What Is the Difference Between a Living Will and a Do-Not-Resuscitate Order?
When creating advance directives in order to plan for the possibility that you may one day be unable to make your own medical...Read more
Everyone has heard the terms "will" and "trust," but not everyone knows the differences between the two.
Both are useful estate planning devices that serve different purposes, and both can work together to create a complete estate plan.
One main difference between a will and a trust is that a will goes into effect only after you die, while a trust takes effect as soon as you create it.
A will is a document that directs who will receive your property at your death and it appoints a legal representative to carry out your wishes.
By contrast, a trust can be used to begin distributing property before death, at death, or afterward. A trust is a legal arrangement through which one person (or an institution, such as a bank or law firm), called a "trustee," holds legal title to property for another person, called a "beneficiary."
A trust usually has two types of beneficiaries — one set that receives income from the trust during their lives and another set that receives whatever is left over after the first set of beneficiaries dies.
A will covers any property that is only in your name when you die. It does not cover property held in joint tenancy or in a trust. A trust, on the other hand, covers only property that has been transferred to the trust. For property to be included in a trust, it must be put in the name of the trust.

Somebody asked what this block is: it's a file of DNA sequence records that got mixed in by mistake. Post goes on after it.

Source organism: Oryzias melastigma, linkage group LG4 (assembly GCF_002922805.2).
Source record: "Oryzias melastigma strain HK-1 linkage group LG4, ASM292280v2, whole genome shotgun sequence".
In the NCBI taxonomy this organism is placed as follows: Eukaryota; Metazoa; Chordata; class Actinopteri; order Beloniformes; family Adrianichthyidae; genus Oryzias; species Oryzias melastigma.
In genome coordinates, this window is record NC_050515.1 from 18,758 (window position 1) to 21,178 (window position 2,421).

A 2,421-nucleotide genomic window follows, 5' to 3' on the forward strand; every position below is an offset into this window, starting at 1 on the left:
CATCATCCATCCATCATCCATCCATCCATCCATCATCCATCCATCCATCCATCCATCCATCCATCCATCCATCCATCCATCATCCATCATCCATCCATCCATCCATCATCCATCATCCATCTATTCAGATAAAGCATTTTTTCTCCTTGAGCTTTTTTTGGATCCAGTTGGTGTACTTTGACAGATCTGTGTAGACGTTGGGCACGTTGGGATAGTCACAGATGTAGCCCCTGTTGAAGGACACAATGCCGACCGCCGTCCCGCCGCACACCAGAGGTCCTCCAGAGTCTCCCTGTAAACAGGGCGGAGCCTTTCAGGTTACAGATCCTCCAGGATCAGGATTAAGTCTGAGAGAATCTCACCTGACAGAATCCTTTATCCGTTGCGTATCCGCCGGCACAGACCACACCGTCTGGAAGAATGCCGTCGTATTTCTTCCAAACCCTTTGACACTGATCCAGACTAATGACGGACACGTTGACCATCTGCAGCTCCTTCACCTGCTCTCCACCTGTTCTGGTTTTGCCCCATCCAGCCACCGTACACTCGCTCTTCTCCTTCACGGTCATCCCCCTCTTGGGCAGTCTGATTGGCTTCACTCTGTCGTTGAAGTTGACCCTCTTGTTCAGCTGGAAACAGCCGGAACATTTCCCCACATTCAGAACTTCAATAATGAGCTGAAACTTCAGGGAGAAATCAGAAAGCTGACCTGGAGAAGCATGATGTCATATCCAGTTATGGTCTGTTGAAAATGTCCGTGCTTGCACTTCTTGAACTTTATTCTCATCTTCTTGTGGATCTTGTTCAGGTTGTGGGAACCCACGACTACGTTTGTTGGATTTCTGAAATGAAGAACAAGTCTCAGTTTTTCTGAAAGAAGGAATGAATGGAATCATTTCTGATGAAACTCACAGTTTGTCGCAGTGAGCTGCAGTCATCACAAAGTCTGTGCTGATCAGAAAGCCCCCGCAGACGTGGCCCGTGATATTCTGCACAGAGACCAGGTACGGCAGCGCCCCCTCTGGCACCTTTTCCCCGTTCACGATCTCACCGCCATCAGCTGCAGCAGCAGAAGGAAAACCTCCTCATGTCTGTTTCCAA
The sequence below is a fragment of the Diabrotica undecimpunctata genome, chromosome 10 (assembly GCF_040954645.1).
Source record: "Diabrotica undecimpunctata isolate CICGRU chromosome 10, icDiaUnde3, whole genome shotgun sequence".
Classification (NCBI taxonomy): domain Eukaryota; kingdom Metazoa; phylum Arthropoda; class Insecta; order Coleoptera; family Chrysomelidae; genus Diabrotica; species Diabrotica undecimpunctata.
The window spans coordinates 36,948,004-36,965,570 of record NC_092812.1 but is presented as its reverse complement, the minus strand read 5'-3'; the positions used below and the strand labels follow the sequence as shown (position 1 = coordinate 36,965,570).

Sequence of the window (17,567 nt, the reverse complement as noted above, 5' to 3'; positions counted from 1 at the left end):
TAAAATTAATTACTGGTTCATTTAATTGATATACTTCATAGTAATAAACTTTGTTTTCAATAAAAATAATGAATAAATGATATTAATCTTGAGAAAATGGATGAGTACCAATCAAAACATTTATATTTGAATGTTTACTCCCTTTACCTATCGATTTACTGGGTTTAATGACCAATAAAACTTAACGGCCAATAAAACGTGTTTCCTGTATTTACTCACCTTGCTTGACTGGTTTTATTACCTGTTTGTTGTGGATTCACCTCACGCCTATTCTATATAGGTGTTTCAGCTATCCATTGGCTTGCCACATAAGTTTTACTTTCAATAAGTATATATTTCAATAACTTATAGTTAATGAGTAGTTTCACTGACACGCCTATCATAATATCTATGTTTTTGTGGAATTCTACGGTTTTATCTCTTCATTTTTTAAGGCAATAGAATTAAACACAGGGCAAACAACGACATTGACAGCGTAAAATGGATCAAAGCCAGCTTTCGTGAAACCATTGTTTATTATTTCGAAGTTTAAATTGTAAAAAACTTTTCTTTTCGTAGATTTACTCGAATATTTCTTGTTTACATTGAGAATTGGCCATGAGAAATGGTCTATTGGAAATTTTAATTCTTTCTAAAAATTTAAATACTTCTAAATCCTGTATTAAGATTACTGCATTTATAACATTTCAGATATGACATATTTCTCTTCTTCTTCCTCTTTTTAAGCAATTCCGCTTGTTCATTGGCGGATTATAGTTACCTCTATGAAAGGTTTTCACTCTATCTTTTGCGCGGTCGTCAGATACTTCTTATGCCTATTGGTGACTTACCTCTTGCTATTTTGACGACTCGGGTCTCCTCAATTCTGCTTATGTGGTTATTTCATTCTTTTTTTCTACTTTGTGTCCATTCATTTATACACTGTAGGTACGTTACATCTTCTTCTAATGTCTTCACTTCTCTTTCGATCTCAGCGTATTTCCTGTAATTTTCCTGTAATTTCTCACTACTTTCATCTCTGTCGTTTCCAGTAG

Another difference between a will and a trust is that a will passes through probate. That means a court oversees the administration of the will and ensures the will is valid, and the deceased person's property then gets distributed the way the deceased wanted.
A trust passes outside of probate. So, a court does not need to oversee the process, which can save time and money. Unlike a will, which becomes part of the public record, a trust can remain private.
Wills and trusts each have their advantages and disadvantages. For example, a will allows you to name a guardian for children and to specify funeral arrangements, while a trust does not.
On the other hand, a trust can be used to plan for disability or to provide savings on taxes.
It depends. If you want to avoid probate, which can save time and money for your heirs, a trust is something you should investigate. For instance, you may have jointly owned property, which is not covered by a will. If you want that property to pass outside of probate, you might consider placing it in a trust. Certain trusts also offer tax advantages.
Every person's situation is unique. Be sure to consult with a qualified estate planning attorney near you to determine how best to use a will and a trust in your estate plan.